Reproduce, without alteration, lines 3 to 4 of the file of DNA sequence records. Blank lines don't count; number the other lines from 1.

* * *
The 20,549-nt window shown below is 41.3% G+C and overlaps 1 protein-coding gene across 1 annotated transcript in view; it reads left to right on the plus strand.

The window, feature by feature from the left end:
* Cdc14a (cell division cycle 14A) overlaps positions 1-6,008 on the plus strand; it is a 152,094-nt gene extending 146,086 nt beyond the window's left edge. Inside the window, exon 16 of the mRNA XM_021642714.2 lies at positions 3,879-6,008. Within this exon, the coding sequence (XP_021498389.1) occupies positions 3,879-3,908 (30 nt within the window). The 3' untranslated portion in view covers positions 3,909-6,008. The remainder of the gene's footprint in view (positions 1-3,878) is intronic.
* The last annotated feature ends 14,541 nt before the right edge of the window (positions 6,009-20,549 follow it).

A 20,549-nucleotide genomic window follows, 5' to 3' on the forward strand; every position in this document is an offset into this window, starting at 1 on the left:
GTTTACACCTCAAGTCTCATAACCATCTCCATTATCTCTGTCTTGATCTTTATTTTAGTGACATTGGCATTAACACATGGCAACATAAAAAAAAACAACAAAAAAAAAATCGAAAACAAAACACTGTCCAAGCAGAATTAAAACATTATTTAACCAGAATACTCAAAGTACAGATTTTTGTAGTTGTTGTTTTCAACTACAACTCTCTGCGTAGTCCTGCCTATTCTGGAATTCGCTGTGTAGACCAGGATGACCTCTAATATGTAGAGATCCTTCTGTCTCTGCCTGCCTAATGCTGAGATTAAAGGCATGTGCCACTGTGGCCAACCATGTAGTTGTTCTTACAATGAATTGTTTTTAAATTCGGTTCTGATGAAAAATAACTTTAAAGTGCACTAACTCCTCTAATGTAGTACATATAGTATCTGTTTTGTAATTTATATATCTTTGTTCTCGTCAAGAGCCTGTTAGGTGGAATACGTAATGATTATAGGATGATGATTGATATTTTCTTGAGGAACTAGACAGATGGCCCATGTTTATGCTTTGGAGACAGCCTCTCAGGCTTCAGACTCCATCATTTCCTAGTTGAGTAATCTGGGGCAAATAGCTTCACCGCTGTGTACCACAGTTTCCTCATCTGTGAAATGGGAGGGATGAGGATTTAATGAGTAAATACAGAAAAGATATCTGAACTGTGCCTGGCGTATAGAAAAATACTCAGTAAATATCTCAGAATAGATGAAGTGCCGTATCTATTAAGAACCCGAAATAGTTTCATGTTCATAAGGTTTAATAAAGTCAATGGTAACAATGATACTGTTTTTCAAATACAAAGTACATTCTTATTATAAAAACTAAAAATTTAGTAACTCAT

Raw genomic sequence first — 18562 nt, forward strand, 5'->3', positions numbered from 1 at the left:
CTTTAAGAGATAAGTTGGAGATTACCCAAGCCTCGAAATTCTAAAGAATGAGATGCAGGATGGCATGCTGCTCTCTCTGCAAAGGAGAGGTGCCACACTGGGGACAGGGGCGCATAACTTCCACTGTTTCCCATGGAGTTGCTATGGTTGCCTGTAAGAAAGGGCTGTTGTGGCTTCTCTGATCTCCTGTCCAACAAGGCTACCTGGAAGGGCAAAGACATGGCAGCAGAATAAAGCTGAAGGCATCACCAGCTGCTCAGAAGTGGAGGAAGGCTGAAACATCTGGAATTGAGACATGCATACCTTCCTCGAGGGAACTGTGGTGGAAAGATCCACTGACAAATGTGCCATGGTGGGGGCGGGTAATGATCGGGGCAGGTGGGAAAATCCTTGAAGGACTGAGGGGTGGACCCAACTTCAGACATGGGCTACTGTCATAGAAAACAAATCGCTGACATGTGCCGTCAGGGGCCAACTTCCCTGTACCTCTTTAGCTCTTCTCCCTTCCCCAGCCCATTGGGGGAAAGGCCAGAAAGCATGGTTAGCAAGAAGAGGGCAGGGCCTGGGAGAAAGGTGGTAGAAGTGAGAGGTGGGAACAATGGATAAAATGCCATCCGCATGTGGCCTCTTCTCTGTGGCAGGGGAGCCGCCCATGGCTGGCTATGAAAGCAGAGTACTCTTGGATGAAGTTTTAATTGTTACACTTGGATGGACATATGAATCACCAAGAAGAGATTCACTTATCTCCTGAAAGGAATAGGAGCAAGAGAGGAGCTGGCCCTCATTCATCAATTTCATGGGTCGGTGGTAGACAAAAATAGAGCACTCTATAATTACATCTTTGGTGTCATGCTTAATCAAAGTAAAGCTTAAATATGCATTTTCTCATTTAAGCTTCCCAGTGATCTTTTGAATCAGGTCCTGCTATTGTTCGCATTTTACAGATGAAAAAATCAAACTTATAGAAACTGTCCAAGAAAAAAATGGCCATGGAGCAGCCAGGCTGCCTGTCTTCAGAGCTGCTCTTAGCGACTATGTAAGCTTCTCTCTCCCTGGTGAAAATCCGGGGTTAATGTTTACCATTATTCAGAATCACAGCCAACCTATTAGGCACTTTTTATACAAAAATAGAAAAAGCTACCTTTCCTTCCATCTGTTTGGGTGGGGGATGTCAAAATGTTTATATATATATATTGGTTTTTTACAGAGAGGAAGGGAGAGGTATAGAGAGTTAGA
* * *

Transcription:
* Cdc14a (cell division cycle 14A) overlaps positions 1-6,008 on the plus strand; it is a 152,094-nt gene extending 146,086 nt beyond the window's left edge. Inside the window, exon 16 of the mRNA XM_021642714.2 lies at positions 3,879-6,008. Within this exon, the coding sequence (XP_021498389.1) occupies positions 3,879-3,908 (30 nt within the window). The 3' untranslated portion in view covers positions 3,909-6,008. The remainder of the gene's footprint in view (positions 1-3,878) is intronic.
* The last annotated feature ends 14,541 nt before the right edge of the window (positions 6,009-20,549 follow it).